The defeat of Republican U.S. Sen. Lisa Murkowski by an upstart fiscal conservative in Alaska's GOP primary could mark a significant shift for a state that has so long relied on federal pork to survive. The outcome was also an unexpected blow to the seniority Alaska has enjoyed in the Senate.
Even as the far northern state stubbornly adheres to its reputation for independence, it relies more heavily on federal spending than any other state, thanks largely to congressional powerhouses such as the late Republican Sen. Ted Stevens.
But a shift in that approach could come in the form of Joe Miller, who defeated Murkowski with the strong backing of Sarah Palin and the Tea Party Express as he campaigned against runaway government spending.
Noting that Alaska has long depended on federal largesse, Miller says the state could work toward self-reliance with more control of its own resources and a reduction in federal regulatory burdens.
He is favored to win in November over Democrat Scott McAdams, a little-known mayor of the southeast Alaska town of Sitka.
But Stevens, who was killed in a plane crash last month, brought home billions from Washington to fund highways, pipelines, ports. Alaska lost his formidable seniority and some power to capture a huge share of federal money when he was defeated by Democratic Sen. Mark Begich in 2008 following a corruption conviction that was later dropped.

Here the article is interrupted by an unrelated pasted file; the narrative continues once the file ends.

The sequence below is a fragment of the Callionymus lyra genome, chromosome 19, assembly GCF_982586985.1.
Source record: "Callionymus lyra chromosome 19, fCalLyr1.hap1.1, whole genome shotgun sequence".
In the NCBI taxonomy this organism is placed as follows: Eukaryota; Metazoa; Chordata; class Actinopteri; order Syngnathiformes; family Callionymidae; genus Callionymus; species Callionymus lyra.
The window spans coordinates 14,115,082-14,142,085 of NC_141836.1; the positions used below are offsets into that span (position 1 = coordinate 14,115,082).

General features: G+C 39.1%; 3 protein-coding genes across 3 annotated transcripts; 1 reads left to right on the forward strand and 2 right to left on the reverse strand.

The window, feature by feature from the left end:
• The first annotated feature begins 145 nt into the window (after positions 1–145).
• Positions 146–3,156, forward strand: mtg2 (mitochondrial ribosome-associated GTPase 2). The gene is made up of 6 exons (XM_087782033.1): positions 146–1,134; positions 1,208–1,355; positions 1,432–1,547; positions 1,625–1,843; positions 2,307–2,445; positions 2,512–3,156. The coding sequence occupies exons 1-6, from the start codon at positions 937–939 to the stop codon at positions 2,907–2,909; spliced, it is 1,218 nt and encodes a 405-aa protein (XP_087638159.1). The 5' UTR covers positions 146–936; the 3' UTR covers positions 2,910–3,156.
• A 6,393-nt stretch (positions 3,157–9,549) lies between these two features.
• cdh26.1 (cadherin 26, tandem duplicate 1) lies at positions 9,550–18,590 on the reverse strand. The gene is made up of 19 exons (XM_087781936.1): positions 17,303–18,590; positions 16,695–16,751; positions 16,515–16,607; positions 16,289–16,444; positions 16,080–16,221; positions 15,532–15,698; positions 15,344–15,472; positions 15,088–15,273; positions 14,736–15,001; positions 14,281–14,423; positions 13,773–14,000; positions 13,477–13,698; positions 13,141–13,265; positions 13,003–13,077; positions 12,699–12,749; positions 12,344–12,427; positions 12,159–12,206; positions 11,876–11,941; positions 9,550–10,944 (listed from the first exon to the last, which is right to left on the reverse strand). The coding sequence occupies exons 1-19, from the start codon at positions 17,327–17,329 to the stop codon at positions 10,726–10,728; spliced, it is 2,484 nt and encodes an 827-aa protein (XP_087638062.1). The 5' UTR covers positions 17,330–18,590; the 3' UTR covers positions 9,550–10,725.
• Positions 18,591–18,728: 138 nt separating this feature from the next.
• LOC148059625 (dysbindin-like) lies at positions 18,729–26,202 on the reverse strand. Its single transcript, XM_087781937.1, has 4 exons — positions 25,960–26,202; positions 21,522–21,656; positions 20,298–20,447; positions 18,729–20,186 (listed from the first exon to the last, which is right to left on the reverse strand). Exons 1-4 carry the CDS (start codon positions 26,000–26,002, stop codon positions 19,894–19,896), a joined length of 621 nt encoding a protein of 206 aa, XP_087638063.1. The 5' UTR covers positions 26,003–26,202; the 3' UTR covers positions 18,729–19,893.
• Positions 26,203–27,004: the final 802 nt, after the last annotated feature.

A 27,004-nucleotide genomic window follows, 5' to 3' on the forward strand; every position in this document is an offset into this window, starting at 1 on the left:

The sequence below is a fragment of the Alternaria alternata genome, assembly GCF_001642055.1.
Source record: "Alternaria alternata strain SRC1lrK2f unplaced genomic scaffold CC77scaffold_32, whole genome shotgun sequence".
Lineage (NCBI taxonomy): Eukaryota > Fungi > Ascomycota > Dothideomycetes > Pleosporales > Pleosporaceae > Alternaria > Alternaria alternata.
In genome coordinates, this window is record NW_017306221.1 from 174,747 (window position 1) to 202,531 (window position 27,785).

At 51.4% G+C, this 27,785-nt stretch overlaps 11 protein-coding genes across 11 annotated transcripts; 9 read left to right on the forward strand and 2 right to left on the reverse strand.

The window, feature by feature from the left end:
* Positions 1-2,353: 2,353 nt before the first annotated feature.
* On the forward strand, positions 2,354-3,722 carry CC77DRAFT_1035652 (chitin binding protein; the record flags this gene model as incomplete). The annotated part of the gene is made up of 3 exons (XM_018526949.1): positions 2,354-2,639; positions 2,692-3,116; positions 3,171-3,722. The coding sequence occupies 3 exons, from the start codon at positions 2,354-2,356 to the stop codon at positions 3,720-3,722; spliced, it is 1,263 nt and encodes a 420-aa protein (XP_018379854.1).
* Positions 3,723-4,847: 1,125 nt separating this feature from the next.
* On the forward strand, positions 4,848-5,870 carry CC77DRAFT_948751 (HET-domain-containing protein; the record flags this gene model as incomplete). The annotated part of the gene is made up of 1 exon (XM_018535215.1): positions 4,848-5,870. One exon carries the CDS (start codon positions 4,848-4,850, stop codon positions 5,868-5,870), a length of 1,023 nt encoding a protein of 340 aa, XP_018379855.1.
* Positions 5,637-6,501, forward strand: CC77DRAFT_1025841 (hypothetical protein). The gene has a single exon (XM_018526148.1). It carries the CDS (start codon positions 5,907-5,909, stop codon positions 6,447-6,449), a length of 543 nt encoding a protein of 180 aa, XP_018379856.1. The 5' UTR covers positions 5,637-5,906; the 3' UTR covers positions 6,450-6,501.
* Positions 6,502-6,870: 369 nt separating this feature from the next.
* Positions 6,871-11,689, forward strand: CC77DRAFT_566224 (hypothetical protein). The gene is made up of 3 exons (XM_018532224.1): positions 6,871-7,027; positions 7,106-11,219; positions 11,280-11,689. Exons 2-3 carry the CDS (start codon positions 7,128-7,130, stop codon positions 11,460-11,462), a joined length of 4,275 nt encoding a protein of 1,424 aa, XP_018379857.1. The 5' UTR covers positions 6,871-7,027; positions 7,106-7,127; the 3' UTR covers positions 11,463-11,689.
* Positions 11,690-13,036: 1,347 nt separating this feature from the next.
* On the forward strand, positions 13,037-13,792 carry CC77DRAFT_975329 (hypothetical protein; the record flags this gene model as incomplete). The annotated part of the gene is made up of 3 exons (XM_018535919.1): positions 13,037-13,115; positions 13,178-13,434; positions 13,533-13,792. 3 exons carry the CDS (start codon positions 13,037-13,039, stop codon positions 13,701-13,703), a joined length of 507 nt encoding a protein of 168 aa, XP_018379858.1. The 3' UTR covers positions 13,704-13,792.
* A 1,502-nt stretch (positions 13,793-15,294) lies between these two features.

For many longtime political observers in Alaska, Murkowski's defeat continues a trend of losing Senate seniority and influence – key elements in the state capturing hundreds of millions of federal dollars each year.
Without Murkowski and with Begich still building tenure, Alaska has virtually no pull in the Senate, said University of Alaska Fairbanks political science professor Jerry McBeath. "And the Senate has served Alaska marvelously over the 50-year period of statehood," he said.
University of Alaska Anchorage political science professor Carl Shepro noted that in post-victory interviews, Miller has toned down his anti-spending stance a bit, probably to appeal to less conservative Republicans.
"So this is not a Joe Miller comes to D.C. and Social Security is gone, Medicare is gone," he said. "But what Joe Miller does do, and what those that I think are joining in this message do is get this government back from the fiscal brink, back from bankruptcy so that we can ensure that the contracts that we've made with our seniors, that we can honor those."
Still, Shepro believes Miller means to sharply cut the flow of federal money coming to Alaska. Shepro expects there would be plenty of senators more than happy to accommodate such a freshman.
Many Alaskans just don't realize how significant the federal government is to the state, where federal government bashing is a state pastime, said Clive Thomas, a political science professor at the University of Alaska Southeast.
"I think what people want is, they don't want the regulation, but they want the money," he said. "But you've got to walk a fine line and Ted Stevens realized that."
The importance of the federal government is recognized by many in Alaska's interior, where Stevens and Young have been revered for years by many, including Alaska Natives living in remote locations.
Tanana, a largely Athabascan community of 300, relies on federal funding for as much as 75 percent of the its economy, said Bear Ketzler, its city administrator. Ketzler, a Murkowski supporter, said it's too soon to feel the repercussions of losing Stevens. He fears Murkowski's loss will only add to an expected cut in federal aid.
"In the short term, we're going to be OK," he said. "In the long term, our future in Alaska looks very, very bleak."
Patti Higgins, state chair of the Alaska Democratic Party, said she disagrees. If Democrats retain their Senate majority, Alaskans would be better off to elect a second Democrat to the Senate, she said.
"With the Democrats in power, I think we're sitting pretty."